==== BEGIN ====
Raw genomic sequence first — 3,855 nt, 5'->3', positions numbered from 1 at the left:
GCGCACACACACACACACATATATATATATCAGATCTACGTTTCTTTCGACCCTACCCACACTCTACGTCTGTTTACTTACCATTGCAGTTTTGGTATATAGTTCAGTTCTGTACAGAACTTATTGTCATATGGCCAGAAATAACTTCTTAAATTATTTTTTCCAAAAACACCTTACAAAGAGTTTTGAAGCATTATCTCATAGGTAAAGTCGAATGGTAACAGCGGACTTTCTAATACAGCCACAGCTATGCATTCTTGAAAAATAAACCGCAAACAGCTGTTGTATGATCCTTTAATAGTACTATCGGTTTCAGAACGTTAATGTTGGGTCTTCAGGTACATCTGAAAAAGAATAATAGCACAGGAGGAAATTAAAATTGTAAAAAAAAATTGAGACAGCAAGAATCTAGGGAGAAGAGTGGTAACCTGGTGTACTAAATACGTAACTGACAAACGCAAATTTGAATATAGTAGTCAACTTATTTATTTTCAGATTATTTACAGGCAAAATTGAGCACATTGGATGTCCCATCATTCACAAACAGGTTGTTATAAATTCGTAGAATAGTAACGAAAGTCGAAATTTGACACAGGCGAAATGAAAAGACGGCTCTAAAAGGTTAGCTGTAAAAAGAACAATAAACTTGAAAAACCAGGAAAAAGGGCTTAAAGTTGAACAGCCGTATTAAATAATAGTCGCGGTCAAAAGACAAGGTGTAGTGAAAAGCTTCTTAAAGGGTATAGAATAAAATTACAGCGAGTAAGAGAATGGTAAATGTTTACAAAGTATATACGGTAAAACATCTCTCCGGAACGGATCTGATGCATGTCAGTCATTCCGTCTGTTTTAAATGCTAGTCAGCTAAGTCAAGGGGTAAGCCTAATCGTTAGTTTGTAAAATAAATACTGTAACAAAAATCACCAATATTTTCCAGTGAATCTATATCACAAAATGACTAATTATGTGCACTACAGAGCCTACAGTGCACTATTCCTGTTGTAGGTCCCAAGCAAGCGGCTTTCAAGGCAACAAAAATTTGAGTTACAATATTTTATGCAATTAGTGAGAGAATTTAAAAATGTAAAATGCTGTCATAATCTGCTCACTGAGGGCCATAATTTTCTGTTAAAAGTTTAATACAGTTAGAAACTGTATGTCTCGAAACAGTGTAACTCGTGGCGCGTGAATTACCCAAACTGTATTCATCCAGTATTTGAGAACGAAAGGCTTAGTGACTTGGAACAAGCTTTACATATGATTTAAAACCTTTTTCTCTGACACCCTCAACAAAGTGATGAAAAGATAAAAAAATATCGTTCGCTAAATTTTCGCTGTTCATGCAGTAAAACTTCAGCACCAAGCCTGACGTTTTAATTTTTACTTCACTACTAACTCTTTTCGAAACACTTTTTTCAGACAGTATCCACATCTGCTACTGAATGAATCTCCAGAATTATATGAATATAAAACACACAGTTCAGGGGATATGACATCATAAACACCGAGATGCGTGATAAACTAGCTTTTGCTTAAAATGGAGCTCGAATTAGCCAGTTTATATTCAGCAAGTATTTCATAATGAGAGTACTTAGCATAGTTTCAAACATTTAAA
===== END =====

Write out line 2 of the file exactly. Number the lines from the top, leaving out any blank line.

GCGCACACACACACACACATATATATATATCAGATCTACGTTTCTTTCGACCCTACCCACACTCTACGTCTGTTTACTTACCATTGCAGTTTTGGTATATAGTTCAGTTCTGTACAGAACTTATTGTCATATGGCCAGAAATAACTTCTTAAATTATTTTTTCCAAAAACACCTTACAAAGAGTTTTGAAGCATTATCTCATAGGTAAAGTCGAATGGTAACAGCGGACTTTCTAATACAGCCACAGCTATGCATTCTTGAAAAATAAACCGCAAACAGCTGTTGTATGATCCTTTAATAGTACTATCGGTTTCAGAACGTTAATGTTGGGTCTTCAGGTACATCTGAAAAAGAATAATAGCACAGGAGGAAATTAAAATTGTAAAAAAAAATTGAGACAGCAAGAATCTAGGGAGAAGAGTGGTAACCTGGTGTACTAAATACGTAACTGACAAACGCAAATTTGAATATAGTAGTCAACTTATTTATTTTCAGATTATTTACAGGCAAAATTGAGCACATTGGATGTCCCATCATTCACAAACAGGTTGTTATAAATTCGTAGAATAGTAACGAAAGTCGAAATTTGACACAGGCGAAATGAAAAGACGGCTCTAAAAGGTTAGCTGTAAAAAGAACAATAAACTTGAAAAACCAGGAAAAAGGGCTTAAAGTTGAACAGCCGTATTAAATAATAGTCGCGGTCAAAAGACAAGGTGTAGTGAAAAGCTTCTTAAAGGGTATAGAATAAAATTACAGCGAGTAAGAGAATGGTAAATGTTTACAAAGTATATACGGTAAAACATCTCTCCGGAACGGATCTGATGCATGTCAGTCATTCCGTCTGTTTTAAATGCTAGTCAGCTAAGTCAAGGGGTAAGCCTAATCGTTAGTTTGTAAAATAAATACTGTAACAAAAATCACCAATATTTTCCAGTGAATCTATATCACAAAATGACTAATTATGTGCACTACAGAGCCTACAGTGCACTATTCCTGTTGTAGGTCCCAAGCAAGCGGCTTTCAAGGCAACAAAAATTTGAGTTACAATATTTTATGCAATTAGTGAGAGAATTTAAAAATGTAAAATGCTGTCATAATCTGCTCACTGAGGGCCATAATTTTCTGTTAAAAGTTTAATACAGTTAGAAACTGTATGTCTCGAAACAGTGTAACTCGTGGCGCGTGAATTACCCAAACTGTATTCATCCAGTATTTGAGAACGAAAGGCTTAGTGACTTGGAACAAGCTTTACATATGATTTAAAACCTTTTTCTCTGACACCCTCAACAAAGTGATGAAAAGATAAAAAAATATCGTTCGCTAAATTTTCGCTGTTCATGCAGTAAAACTTCAGCACCAAGCCTGACGTTTTAATTTTTACTTCACTACTAACTCTTTTCGAAACACTTTTTTCAGACAGTATCCACATCTGCTACTGAATGAATCTCCAGAATTATATGAATATAAAACACACAGTTCAGGGGATATGACATCATAAACACCGAGATGCGTGATAAACTAGCTTTTGCTTAAAATGGAGCTCGAATTAGCCAGTTTATATTCAGCAAGTATTTCATAATGAGAGTACTTAGCATAGTTTCAAACATTTAAA